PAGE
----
DS: I started very young, nearly 20 years ago – prior to the widespread adoption of Photoshop!! For the first few years it was pure experimentation, with no websites for reference (or magazines). I started producing event flyers for clients at 14 years old, and I learned more from those experiences, than any course or degree could ever give me.
Even so, I went to university in my mid-20s, and thoroughly enjoyed the experience.
DIYP: I know you are a big advocate of using the pen tool for selections,- and the reason why I always use the pen tool on my own manipulations. Why do you believe the pen tool method to be the best and why should people use it.
DS: If a compositing task requires precision masking, then there is absolutely no substitute in raster software. The Pen Tool is KING!!
Everyone has their own way, for instance an artist may favour a more dreamy / ethereal look – so the precise nature of the Pen Tool may not be for them… but for everything else, I believe it’s the ultimate tool for precise selections.
DIYP: You use to run a very successful Photoshop tutorial website, SurrealPSD, which is no longer running. What happened to the site, and do you plan on bringing it back?
DS: SurrealPSD was a real labour of love for me, and I learned a great deal operating that site. The site was pulled down, due to bandwidth issues – and I lacked the energy to rebuild / reinstate. I won’t be bringing it back, unfortunately. I’ll always be proud of how well that site did and will use the lessons learned from that experience for my new business endeavours.
DIYP: As a book cover artist do you feel you are limited in your work to a specific composition set, or certain aesthetic –and do you feel that cover artists get the recognition they deserve in the creative industry.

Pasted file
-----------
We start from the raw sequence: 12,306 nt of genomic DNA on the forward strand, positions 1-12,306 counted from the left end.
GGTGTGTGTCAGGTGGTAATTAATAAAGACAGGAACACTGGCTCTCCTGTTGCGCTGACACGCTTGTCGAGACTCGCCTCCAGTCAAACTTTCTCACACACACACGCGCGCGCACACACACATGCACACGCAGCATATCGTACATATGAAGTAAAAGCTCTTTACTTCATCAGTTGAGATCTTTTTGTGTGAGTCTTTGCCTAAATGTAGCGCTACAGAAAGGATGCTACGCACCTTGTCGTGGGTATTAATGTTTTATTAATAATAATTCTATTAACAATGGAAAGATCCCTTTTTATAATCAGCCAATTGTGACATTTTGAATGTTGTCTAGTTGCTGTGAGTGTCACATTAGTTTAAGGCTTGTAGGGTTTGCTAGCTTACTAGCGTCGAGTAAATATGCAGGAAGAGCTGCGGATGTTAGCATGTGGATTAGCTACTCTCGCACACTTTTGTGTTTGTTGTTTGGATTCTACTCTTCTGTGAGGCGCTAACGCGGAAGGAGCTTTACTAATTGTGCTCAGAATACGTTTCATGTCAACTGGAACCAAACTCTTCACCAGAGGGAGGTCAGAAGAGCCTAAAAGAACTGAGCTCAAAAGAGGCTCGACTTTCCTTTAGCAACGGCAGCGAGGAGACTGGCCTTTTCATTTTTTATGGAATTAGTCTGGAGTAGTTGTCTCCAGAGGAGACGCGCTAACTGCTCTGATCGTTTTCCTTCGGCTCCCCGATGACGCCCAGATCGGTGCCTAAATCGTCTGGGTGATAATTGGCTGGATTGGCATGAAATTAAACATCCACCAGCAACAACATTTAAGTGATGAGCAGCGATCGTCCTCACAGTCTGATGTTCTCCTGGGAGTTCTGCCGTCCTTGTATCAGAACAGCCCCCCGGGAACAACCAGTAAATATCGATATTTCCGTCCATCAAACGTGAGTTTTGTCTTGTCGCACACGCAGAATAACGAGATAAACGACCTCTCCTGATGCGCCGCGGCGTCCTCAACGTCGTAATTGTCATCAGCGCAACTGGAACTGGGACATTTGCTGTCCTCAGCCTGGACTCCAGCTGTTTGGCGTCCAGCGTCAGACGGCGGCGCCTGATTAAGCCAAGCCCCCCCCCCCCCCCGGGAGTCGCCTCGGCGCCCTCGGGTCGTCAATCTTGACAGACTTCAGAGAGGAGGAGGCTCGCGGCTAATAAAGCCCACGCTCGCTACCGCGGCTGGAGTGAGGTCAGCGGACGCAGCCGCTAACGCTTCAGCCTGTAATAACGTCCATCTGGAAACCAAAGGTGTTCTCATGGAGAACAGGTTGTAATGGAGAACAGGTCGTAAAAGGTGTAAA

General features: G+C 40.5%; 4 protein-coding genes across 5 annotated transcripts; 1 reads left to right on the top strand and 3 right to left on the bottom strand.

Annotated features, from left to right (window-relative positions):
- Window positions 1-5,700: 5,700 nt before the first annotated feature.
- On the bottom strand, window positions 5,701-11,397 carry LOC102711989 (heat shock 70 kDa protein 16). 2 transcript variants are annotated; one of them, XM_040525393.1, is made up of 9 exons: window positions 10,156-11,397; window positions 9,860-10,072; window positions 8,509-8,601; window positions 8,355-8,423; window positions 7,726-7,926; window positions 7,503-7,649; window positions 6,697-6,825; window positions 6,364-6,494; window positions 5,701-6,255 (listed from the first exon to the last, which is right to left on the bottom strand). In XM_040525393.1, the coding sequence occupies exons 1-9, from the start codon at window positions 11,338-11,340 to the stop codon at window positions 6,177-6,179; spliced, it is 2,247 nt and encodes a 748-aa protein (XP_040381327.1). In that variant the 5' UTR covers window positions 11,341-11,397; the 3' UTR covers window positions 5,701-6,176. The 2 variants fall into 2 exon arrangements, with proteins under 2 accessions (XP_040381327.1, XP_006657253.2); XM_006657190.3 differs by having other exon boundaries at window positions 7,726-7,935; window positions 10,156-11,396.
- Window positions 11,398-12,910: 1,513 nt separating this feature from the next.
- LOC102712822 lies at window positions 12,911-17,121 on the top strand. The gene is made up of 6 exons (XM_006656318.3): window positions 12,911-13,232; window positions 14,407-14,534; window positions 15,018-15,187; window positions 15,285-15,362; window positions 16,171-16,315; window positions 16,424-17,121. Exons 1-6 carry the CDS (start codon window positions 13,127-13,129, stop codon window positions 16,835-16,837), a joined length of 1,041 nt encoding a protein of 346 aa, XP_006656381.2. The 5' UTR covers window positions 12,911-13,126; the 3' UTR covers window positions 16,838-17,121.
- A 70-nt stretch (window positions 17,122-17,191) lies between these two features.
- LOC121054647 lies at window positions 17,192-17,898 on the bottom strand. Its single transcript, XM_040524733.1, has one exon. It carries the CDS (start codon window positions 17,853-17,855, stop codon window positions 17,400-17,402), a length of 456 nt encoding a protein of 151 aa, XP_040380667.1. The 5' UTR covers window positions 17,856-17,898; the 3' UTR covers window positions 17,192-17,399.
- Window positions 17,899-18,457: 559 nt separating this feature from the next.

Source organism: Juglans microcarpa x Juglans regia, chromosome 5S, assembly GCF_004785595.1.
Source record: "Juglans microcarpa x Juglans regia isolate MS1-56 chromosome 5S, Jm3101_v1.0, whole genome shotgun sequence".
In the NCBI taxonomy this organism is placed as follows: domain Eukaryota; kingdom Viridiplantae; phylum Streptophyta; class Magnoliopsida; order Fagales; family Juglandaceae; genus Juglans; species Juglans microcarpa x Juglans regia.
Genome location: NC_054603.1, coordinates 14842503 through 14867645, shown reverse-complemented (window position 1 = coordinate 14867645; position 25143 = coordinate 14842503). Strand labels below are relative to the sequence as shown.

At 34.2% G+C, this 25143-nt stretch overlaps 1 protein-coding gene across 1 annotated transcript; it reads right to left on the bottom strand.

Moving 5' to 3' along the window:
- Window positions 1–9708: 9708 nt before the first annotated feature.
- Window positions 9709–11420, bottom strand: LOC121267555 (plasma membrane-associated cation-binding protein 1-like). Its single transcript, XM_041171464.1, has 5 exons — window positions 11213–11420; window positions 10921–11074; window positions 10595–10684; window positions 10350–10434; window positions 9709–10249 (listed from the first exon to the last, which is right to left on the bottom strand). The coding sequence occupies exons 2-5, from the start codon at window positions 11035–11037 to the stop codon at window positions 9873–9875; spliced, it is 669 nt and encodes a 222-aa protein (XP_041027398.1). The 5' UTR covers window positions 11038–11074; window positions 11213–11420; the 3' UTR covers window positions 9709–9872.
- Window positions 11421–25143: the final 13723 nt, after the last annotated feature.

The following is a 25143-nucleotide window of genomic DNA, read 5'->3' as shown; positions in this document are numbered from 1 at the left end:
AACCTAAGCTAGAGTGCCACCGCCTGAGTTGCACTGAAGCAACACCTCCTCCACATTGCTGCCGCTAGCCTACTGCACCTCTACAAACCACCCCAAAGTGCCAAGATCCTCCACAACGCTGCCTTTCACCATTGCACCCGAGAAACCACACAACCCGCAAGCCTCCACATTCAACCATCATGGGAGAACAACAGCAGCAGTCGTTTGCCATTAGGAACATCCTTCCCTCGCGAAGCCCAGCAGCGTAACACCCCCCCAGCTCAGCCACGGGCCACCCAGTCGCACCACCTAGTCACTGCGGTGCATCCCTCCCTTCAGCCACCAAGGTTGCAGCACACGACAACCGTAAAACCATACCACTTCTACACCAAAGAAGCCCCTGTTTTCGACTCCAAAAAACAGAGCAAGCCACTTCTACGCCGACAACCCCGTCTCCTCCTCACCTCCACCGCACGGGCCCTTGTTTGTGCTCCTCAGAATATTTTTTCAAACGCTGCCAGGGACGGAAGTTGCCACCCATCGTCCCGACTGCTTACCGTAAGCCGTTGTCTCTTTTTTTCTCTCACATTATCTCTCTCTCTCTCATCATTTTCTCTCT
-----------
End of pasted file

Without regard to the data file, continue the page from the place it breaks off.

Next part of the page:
DS: With every genre, there are certain conventions that you (at the very least) need to be aware of. Because written information needs to be included, any work you do isn’t pure illustration, you need to keep in mind that whatever you do visually, needs to unify with the typographic elements, to be clear and coherent – even at thumbnail.
It does take a lot of practice, developing the ability to tackle the design elements to a high standard. I still have a lot of work to do in that respect.
In regards to respect in the creative industry… I don’t really worry about the perceptions in the wider scene. My focus is on the market, always. If my clients are happy, I am happy.
DIYP: As a cover artist you use stock images on a regular basis. Which stock sites do you use use and in your opinion do most sites supply the kind of images you need for your style of work/genre.
DS: At present I use Fotolia for my stock image needs, and at times use some of the boutique / specialist sites for certain concepts.
There’s a huge deficit for certain types of images though, and that’s something I’m looking to remedy with my next business venture!!
DIYP: With the rise of websites like Fiverr, offering creative services like book covers, and retouching, for a budget of around $5. Does this effect your work life and the market in general.
DS: Fortunately, I deal with professionals, people and institutions who take their product seriously. As a specialist, I’m in a position where I can stay well away from the budget market – but I do understand how those platforms can help start budding careers.
DIYP: Do you see yourself always working within the book cover industry or expanding into other markets?
DS: As a lifelong illustrator, I’ll always be doing creative projects in some capacity, but in the near future I’m looking toward the Stock Photography industry.
With my experience in book cover design, I believe I can fill the gaps missed by the major microstock sites, particularly concepts for genre fiction such as monsters, warriors in realistic armour and sci-fi characters.
DIYP: What does the future hold for Dean Samed, in 10 years time where would you like to see yourself and and your work.
DS: In an ideal world? I’ll have sold my stock photography business, and living a life of leisure, travelling the world and creating kooky artwork!!